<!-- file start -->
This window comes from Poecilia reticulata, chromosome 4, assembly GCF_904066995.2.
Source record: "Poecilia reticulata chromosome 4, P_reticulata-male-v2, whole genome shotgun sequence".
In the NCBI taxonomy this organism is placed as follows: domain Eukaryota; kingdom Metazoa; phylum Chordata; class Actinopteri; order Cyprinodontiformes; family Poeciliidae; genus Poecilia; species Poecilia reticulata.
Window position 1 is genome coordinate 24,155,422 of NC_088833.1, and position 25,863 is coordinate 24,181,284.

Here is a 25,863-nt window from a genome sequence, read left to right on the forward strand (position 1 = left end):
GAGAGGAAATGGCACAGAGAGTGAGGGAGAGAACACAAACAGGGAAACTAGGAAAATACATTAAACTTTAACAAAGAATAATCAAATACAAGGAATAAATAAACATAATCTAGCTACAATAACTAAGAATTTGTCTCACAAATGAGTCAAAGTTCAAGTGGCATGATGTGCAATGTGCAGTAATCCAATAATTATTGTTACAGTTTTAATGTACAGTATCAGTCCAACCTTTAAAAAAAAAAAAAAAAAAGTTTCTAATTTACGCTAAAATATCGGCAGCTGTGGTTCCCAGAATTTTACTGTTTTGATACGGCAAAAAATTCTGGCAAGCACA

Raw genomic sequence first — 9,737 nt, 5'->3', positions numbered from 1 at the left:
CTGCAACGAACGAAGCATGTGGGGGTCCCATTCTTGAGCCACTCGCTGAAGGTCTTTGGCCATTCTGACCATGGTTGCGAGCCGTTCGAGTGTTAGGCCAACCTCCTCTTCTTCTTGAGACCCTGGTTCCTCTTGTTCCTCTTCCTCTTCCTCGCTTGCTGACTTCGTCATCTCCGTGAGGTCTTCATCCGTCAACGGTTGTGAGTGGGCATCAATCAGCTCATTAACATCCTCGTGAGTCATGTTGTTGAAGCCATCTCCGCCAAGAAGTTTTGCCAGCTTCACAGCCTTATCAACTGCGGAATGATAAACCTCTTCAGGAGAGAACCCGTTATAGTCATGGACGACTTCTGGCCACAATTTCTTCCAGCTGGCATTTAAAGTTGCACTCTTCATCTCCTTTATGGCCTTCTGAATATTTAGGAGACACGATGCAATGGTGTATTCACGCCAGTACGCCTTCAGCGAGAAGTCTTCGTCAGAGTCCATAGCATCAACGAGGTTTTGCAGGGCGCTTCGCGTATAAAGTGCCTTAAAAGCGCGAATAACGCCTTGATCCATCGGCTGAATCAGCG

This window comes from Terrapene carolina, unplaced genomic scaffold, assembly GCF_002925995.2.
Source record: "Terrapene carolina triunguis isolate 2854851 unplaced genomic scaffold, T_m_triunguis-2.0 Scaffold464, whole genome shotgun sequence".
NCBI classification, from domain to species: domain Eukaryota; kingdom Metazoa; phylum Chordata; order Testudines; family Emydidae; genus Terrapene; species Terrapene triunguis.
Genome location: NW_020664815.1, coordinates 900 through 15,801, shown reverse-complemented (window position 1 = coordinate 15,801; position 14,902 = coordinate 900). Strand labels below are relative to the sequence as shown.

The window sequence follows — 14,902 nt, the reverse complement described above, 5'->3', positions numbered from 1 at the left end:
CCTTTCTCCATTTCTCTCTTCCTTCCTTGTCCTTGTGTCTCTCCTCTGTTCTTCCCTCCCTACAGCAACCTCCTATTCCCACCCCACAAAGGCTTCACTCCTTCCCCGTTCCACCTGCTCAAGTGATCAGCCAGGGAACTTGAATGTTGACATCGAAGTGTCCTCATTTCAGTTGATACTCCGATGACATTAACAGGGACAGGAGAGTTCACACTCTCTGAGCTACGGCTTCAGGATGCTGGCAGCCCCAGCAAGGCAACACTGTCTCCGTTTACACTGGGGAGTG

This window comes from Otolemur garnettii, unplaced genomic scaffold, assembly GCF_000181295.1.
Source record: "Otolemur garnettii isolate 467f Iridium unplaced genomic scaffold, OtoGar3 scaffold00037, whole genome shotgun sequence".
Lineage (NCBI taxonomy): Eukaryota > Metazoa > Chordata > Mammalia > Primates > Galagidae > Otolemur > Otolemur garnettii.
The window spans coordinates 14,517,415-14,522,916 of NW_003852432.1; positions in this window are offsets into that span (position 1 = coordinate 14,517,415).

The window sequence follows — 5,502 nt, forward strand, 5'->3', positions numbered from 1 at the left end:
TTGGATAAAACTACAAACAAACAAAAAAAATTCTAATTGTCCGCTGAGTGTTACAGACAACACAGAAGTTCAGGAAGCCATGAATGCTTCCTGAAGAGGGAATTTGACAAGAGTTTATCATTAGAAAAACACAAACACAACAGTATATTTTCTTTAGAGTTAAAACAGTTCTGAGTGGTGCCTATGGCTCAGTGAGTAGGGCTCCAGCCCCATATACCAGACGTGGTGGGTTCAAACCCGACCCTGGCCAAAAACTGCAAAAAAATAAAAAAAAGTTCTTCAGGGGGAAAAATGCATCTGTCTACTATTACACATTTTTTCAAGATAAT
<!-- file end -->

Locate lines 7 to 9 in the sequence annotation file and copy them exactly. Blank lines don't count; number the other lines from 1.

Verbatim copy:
Raw genomic sequence first — 9,737 nt, 5'->3', positions numbered from 1 at the left:
CTGCAACGAACGAAGCATGTGGGGGTCCCATTCTTGAGCCACTCGCTGAAGGTCTTTGGCCATTCTGACCATGGTTGCGAGCCGTTCGAGTGTTAGGCCAACCTCCTCTTCTTCTTGAGACCCTGGTTCCTCTTGTTCCTCTTCCTCTTCCTCGCTTGCTGACTTCGTCATCTCCGTGAGGTCTTCATCCGTCAACGGTTGTGAGTGGGCATCAATCAGCTCATTAACATCCTCGTGAGTCATGTTGTTGAAGCCATCTCCGCCAAGAAGTTTTGCCAGCTTCACAGCCTTATCAACTGCGGAATGATAAACCTCTTCAGGAGAGAACCCGTTATAGTCATGGACGACTTCTGGCCACAATTTCTTCCAGCTGGCATTTAAAGTTGCACTCTTCATCTCCTTTATGGCCTTCTGAATATTTAGGAGACACGATGCAATGGTGTATTCACGCCAGTACGCCTTCAGCGAGAAGTCTTCGTCAGAGTCCATAGCATCAACGAGGTTTTGCAGGGCGCTTCGCGTATAAAGTGCCTTAAAAGCGCGAATAACGCCTTGATCCATCGGCTGAATCAGCG

This window comes from Terrapene carolina, unplaced genomic scaffold, assembly GCF_002925995.2.